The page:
One of the key reasons for Auckland Transport looking at light rail in the first place was to find ways to reduce bus numbers in the city centre. Key corridors such as Symonds St are already over capacity and this prevents us from running more buses. Replacing a lot of buses from a busy route with light rail would then free up space for more buses from other routes. The Central Access Plan, which was what recommended light rail, says an “internationally accepted level for reasonable operation of 80 buses per hour and an absolute limit of 140 buses per hour“.
So I counted up the number of buses that arrived in the city centre that use Symonds St based on the hour in which they arrived in the city. At peak times there are around 108 buses an hour between both 8-9am and 9-10am. The four central isthmus corridors are the biggest contributors to this and the number of buses from each of these are shown below:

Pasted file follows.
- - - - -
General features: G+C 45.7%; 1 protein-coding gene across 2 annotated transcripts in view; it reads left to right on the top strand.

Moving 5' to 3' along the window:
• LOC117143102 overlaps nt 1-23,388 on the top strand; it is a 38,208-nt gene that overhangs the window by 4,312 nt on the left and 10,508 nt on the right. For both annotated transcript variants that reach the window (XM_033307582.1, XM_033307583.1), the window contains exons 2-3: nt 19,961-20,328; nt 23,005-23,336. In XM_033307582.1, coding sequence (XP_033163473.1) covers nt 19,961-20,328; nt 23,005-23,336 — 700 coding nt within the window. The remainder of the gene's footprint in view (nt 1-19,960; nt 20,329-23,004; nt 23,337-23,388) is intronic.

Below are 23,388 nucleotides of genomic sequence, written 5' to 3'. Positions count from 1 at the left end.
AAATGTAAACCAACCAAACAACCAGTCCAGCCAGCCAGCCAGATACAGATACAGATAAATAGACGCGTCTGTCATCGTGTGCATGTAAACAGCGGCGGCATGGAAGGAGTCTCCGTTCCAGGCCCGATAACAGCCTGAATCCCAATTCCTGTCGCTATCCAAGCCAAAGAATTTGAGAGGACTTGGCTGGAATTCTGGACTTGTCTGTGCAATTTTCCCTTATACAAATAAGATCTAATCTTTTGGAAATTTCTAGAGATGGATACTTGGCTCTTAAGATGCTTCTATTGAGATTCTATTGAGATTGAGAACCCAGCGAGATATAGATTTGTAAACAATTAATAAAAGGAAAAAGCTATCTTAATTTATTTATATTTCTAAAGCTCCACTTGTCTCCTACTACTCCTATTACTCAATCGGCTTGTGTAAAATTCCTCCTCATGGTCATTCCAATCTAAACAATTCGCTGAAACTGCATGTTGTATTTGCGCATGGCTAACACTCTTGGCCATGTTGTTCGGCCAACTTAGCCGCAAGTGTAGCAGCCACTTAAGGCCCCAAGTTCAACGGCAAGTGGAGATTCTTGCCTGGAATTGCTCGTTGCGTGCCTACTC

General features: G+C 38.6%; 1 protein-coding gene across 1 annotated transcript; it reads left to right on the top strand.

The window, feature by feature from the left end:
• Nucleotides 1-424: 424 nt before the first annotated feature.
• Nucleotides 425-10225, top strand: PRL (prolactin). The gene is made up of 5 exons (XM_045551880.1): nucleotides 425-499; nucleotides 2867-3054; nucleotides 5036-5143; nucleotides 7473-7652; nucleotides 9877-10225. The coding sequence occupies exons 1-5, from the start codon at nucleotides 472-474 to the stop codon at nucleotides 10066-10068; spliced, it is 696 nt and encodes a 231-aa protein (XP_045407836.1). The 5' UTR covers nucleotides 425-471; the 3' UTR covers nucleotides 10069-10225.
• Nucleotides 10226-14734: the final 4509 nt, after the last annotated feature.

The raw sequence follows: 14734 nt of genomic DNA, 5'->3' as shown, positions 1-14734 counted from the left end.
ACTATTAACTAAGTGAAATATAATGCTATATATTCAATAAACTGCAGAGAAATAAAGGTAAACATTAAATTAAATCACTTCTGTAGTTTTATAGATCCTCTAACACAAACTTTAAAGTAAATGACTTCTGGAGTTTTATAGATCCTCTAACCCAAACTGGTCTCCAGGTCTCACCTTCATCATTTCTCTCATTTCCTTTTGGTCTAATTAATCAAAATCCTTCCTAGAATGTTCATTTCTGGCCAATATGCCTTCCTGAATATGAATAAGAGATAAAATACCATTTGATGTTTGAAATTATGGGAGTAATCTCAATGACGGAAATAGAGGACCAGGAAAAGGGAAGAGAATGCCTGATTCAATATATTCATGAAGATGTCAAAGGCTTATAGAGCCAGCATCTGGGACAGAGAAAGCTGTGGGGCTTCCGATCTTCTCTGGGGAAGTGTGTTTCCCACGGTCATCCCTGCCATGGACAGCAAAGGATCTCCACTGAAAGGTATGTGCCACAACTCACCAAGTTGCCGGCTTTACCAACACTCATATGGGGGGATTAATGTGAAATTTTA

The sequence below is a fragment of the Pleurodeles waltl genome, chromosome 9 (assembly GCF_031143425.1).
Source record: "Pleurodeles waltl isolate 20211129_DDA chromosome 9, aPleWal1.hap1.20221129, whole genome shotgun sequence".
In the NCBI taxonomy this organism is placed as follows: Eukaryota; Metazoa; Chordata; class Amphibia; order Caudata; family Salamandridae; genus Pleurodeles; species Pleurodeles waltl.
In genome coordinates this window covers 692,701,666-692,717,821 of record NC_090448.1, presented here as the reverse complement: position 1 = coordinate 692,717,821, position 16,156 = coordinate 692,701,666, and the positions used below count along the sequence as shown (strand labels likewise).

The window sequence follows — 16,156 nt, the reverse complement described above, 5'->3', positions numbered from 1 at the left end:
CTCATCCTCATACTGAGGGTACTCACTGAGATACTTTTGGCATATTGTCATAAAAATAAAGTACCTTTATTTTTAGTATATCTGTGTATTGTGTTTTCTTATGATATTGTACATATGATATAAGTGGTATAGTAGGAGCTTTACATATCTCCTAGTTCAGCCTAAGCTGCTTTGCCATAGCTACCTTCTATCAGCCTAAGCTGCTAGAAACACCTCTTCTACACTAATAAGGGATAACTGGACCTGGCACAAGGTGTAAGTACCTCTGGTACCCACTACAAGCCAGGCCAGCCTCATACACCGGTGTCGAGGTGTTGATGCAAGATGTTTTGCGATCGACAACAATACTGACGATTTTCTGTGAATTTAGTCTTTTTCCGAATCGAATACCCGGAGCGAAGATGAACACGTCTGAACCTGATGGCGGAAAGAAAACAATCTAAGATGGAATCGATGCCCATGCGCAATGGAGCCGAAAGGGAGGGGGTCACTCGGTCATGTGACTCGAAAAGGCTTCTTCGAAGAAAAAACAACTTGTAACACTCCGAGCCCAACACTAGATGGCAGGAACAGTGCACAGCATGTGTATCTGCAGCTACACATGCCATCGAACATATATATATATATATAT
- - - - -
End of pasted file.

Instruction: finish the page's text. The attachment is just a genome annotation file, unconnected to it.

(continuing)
I was surprised that Sandringham Rd is the highest and also that it peaks after 9am. Dominion Rd is not the peakiest route but it does have the most buses throughout the day with about 50% more buses overall.
If we’re going to invest a significant amount of money on a a high-capacity light metro system, we need ensure that it gets a lot of use. While we would expect such a system to encourage more people to use public transport, current bus usage can give us an indication for how busy each of these respective routes could be. Using some data provided by Auckland Transport, I’ve estimated the annual usage of services on each of these corridors. However there are a few things to note:
- This is just the total number of boardings and is not adjusted by location so might include trips outside of where light rail/metro would run e.g. a student going to Lynfield College.